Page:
Sunday, July 27, 2008

Information Management in Living Organisms

Nature has an article by Paul Nurse (Life, Logic and Information), where he discusses some ideas on studying living organisms as information management systems.

Paul Nurse suggests that analyzing the information flow in living organisms would help to understand certain behaviors, which are not completely clear nowadays.

From a computer systems researcher standpoint, the interesting aspect of Paul Nurse's idea is that it goes on the opposite direction of previous studies: instead of drawing inspiration from nature to build information management systems (e.g. ant inspired algorithms), the author proposes to use information science tools to study the nature.

A piece from the article:

Systems analyses of living organisms have used a variety of biochemical and genetic interaction traps with the emphasis on identifying the components and describing how these interact with each other. These approaches are essential but need to be supplemented by more investigation into how living systems gather, process, store and use information, as was emphasized at the birth of molecular biology.

This sounds exciting, as a better understanding of living systems could feedback into the bio-inspired approach of designing distributed computational systems.

A couple of years ago, I briefly explored the design of a distributed storage system based on the behavior of the Messor Barbarus ants (for more details on the M. Barbarus ants see Anderson, C., J.J. Boomsma, and J.J. Bartholdi, III. 2002. Task partitioning in insect societies: bucket brigades. Insectes sociaux 49(2): 171-180).

The rationale behind it is quite simple: every time an unloaded larger ant encounters a loaded smaller ant, the load is passed from the smaller to the larger ant. This naturally spread the work among the workers according to their capacity (strength and speed).

Bringing it back to the context of distributed storage systems, the idea is to enable a self-organizing load balance scheme by making larger nodes to request more load from lower capacity nodes. The goal is to improve throughput and data availability.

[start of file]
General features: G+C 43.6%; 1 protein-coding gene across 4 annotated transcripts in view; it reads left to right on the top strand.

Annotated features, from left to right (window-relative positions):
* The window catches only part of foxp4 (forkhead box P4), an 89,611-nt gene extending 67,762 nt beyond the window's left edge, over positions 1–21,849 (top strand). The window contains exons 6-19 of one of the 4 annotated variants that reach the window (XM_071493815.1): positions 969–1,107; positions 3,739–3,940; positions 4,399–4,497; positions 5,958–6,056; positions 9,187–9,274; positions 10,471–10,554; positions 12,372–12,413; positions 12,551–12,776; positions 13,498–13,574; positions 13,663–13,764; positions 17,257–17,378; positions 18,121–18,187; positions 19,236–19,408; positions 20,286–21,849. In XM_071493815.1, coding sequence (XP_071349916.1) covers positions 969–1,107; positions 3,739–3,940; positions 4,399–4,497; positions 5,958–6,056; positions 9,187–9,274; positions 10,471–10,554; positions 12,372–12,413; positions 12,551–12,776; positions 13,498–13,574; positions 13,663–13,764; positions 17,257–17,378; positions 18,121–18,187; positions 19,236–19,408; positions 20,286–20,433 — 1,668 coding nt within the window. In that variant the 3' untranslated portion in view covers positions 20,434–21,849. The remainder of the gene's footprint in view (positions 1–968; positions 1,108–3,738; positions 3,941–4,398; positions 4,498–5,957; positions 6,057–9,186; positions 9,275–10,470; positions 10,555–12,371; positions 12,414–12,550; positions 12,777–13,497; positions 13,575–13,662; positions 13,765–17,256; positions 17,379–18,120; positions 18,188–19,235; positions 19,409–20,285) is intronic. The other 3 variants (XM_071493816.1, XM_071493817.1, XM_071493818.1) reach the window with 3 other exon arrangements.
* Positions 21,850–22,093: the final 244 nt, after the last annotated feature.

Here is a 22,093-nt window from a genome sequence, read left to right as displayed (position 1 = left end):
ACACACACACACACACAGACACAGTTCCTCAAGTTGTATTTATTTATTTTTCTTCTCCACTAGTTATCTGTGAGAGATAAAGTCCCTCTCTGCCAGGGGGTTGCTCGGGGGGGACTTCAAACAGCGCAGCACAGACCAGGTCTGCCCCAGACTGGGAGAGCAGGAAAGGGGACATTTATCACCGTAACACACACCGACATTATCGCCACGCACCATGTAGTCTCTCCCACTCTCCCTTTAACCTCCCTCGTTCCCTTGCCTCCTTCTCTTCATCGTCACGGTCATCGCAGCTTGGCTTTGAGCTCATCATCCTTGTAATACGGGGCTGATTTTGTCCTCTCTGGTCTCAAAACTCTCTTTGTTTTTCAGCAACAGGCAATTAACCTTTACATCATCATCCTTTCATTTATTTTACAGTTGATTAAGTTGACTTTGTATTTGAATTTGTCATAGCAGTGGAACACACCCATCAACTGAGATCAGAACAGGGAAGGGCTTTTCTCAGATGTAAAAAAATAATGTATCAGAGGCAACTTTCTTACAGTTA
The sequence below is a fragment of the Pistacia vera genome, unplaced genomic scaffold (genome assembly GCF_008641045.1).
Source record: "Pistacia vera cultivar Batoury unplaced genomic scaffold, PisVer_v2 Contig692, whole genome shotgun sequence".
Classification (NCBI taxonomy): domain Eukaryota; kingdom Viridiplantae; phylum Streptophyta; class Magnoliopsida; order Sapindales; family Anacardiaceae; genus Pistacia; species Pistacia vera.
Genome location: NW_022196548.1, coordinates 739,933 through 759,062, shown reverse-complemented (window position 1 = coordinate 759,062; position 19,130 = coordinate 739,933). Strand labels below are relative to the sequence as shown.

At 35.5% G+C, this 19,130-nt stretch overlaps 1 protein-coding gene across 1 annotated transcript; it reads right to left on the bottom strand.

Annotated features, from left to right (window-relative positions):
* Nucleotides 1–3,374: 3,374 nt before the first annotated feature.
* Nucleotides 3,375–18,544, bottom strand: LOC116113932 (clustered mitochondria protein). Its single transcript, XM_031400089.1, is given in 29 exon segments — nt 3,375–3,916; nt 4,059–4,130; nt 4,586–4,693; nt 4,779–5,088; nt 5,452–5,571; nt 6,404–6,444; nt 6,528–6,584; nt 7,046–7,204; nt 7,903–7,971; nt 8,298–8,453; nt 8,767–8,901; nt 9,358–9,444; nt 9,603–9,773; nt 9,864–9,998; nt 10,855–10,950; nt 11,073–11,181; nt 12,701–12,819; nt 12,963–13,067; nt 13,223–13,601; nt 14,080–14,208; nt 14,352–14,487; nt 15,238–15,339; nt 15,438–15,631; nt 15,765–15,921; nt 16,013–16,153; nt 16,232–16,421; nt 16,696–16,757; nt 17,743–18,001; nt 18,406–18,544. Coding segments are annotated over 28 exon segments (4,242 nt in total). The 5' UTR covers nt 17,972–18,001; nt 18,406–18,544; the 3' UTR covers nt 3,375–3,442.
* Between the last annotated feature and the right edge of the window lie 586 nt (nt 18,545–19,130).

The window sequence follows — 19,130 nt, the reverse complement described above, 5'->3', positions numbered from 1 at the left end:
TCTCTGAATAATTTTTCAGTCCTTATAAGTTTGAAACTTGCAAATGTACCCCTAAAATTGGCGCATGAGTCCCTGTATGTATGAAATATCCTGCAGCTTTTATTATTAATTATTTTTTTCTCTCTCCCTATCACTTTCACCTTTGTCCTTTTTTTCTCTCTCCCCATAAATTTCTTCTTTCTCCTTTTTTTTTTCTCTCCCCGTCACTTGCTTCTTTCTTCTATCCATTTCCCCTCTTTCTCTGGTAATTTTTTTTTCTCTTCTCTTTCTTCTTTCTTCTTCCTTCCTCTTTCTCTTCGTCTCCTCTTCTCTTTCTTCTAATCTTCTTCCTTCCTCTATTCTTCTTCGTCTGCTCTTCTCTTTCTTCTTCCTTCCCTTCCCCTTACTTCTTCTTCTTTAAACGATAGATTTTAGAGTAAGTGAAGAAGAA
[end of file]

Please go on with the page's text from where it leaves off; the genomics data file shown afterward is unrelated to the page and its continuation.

Obviously, a comprehensive performance evaluation is necessary to claim that this strategy would lead to an globally efficient system.

Thursday, July 03, 2008

HPDC'08 - Part II

Gilles Fedak delivered an invited talk at the UPGRADE-CN workshop (part of the HPDC'08). He presented the BitDew - a programmable environment that targets data management in Desktop Grids [1].

The rationale behind BitDew is that applications can define routines for data manipulation. These routines are expressed via predefined metadata, which are used by the infrastructure mechanisms to perform data management tasks, such as replication.

In a Technical Report, Gilles and colleagues present use cases and performance evaluation of mechanisms that provide data management functionality in BitDew.

In particular, I found the approach of leveraging metadata interesting. The predefined set of metadata allows the application layer to communicate requirements to the infrastructure regarding the desired level of fault tolerance and transfer protocols, for example.

In fact, this intersects with one of our projects at the NetSys Lab, where we investigate the use of custom metadata as a cross-layer communication method for storage systems [2].

As we use the file system interface to separate between the application and the storage layers, the two approaches (BitDew and our Custom Metadata approach) seem complementary. The metadata passed by the applications via BitDew could propagate to the file system, where it would interact with the Extended Attributes interface (which is exploited by our solution).

More coding fun to come...

[1] Fedak et al. "BitDew: A Programmable Environment for Large-Scale Data Management and Distribution". Technical Report, 6427, INRIA.

[2] Elizeu Santos-Neto, Samer Al-Kiswany, Nazareno Andrade, Sathish Gopalakrishnan and Matei Ripeanu. "Enabling Cross-Layer Optimizations in Storage Systems with Custom Metadata". In HPDC'08 - HotTopics. Boston, MA, USA. September, 2008.